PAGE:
Bandits (1969)Edit

  • People may not like to meet bandits, especially on a dark night, but a taste for reading about them seems to be universal.
    • Preface to Pantheon Edition
  • The point about social bandits is that they are peasant outlaws whom the lord and state regard as criminals, but who remain within peasant society, and are considered by their people as heroes, as champions, avengers, fighters for justice, perhaps even leaders of liberation, and in any case as men to be admired, helped and supported.
    • Chapter One, What is Social Banditry
  • Banditry is freedom, but in a peasant society few can be free. most are shackled by double chains of lordship and labour, one reinforcing the other. For what makes peasants the victim of authority is not as much their economic vulnerability - indeed they are as often as not virtually self sufficient - as their mobility.
    • Chapter Two

Nations and nationalism since 1780 programme, myth, reality (1992)Edit

Eric Hobsbawm (1992). Nations and nationalism since 1780 programme, myth, reality. Cambridge, UK: Cambridge University Press. pp. 76–77. ISBN 0-521-43961-2. 

  • Nevertheless it is evident — if only from the Greek example just cited — that proto-nationalism, where it existed, made the task of nationalism easier, however great the differences between the two, insofar as existing symbols and sentiments of proto-national community could he mobilized behind a modern cause or a modern state. But this is far from saying that the two were the same, or even that one must logically or inevitably lead into the other. For it is evident that proto-nationalism alone is clearly not enough to form nationalities, nations, let alone states.
    • pp. 76–77.
  • However, mass expulsion and even genocide began to make their appearance on the southern margins of Europe during and after World War I, as the Turks set about the mass extirpation of the Armenians in 1915 and, after the Greco Turkish war of 1911, expelled between 1.3 and 1.5 millions of Greeks from Asia Minor, where they had lived since the days of Homer.1 Subsequently Adolph Hitler, who was in this respect a logical Wilsonian nationalist, arranged to transfer Germans not living on the territory of the fatherland, such as those of Italian South Tyrol, to Germany itself, as he also arranged for the permanent elimination of the Jews.
    • p. 133.

The Age of Extremes (1992)Edit

  • My object is to understand ad explain why things turned out the way they did, and how they hang together. For anyone of my age-group who has lived through all or most of the Short Twentieth Century this is inevitably also a autobiographical endeavor. We are talking about, amplifying (and correcting) our own memories. And we are talking as men and women of a particular time and place, involved, in various ways,in its history as actors in its dramas - however insignificant our parts - as observers of our times and, not least, as people whose views of the century have been formed by what we have come to see as its crucial events.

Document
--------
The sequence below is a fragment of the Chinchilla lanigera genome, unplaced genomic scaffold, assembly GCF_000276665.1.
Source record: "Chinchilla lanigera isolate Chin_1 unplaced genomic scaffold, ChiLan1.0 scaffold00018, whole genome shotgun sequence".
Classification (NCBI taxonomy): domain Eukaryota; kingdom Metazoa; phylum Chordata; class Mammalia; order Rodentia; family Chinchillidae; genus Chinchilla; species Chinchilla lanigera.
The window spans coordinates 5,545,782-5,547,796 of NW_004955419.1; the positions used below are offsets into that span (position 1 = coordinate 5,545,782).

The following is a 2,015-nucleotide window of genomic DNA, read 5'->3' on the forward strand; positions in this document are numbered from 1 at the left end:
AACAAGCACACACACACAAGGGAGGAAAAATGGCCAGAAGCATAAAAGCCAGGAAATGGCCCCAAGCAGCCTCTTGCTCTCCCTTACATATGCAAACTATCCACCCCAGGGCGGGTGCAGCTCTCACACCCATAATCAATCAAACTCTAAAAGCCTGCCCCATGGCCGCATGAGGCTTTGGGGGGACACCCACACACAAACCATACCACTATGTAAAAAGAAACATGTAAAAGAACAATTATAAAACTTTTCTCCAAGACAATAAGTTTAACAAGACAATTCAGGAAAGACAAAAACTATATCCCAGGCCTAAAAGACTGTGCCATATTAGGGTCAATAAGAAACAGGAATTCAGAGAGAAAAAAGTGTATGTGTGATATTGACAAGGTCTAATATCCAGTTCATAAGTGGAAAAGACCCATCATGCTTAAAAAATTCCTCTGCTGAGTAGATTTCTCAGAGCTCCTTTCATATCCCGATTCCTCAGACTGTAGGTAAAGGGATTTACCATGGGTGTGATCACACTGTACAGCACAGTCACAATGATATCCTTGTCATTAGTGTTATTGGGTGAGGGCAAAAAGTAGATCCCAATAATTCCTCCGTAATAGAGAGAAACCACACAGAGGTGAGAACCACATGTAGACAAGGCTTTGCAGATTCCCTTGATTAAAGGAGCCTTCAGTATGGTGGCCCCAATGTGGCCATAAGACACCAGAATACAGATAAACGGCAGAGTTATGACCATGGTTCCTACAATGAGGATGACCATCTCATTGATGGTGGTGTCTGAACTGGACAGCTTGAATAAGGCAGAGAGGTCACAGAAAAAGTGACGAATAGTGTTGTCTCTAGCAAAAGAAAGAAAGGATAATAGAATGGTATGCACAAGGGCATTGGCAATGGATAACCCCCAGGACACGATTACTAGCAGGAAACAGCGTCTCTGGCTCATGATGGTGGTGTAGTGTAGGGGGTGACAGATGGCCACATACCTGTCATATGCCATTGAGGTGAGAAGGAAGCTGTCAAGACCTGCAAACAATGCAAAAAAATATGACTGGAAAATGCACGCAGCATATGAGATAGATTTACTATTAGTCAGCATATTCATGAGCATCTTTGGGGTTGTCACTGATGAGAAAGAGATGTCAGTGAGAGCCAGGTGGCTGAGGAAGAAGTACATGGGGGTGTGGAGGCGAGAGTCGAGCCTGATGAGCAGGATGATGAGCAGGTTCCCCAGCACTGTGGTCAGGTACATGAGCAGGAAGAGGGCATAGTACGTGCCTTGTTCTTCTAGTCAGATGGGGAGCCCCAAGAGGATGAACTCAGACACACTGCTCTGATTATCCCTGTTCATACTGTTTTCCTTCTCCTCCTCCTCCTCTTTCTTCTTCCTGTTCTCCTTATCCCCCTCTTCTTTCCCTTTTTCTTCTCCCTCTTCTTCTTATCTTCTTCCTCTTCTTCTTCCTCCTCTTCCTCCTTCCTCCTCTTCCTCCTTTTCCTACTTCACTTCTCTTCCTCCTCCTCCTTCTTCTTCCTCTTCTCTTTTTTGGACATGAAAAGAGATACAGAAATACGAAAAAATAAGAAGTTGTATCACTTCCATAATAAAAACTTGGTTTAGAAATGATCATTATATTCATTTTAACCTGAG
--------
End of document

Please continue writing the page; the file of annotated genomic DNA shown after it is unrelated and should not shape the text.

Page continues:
• Introduction
  • The destruction of the past, or rather of the social mechanisms that link one's contemporary experience to that of earlier generations, is one of the most characteristic and eerie phenomena of the late twentieth century.
    • Introduction, The Century: A Bird's Eye View
  • The world that went to pieces at the end of the 1980's was the world shaped by the impact of the Russian Revolution of 1917.
  • In the simplest terms the question who or what caused the Second World War can be answered in two words: Adolf Hitler.
  • Human beings are not efficiently designed for a capitalist system of production.
    • p. 414.
  • The paradox of communism in power was that it was conservative.
    • p. 422.
  • Why brilliant fashion-designers, a notoriously non-analytic breed,sometimes succeed in anticipating the shape of things to come better than professional predictors, is one of the most obscure questions in history; and, for the historian of culture, one of the most central.
    • Chapter Six, The Arts 1914-1945
  • The best approach to this cultural revolution is therefore through family and household, i.e. through the structure of relations between the secondhand generations. In most societies this had been impressively resistant to sudden change, though this does not mean that such structures were static.
    • Chapter Eleven, Cultural Revolution, p.320
  • The cultural revolution of the later twentieth century can thus best be understood as the triumph of the individual over society, or rather, the breaking of the threads which in the past had woven human beings into social textures. For such textures had consisted not only of the actual relations between human beings and their forms of organization but also of the general models of such relations and the texted patterns of people's behaviour towards each other; their roles were prescribed, though not always written. Hence the often traumatic insecurity when older conventions of behaviour were either overturned or lost their rationale, or the incomprehension between those who felt this loss and those too young to have known anything but anomic society.
    • Chapter Eleven, Cultural Revolution, p. 335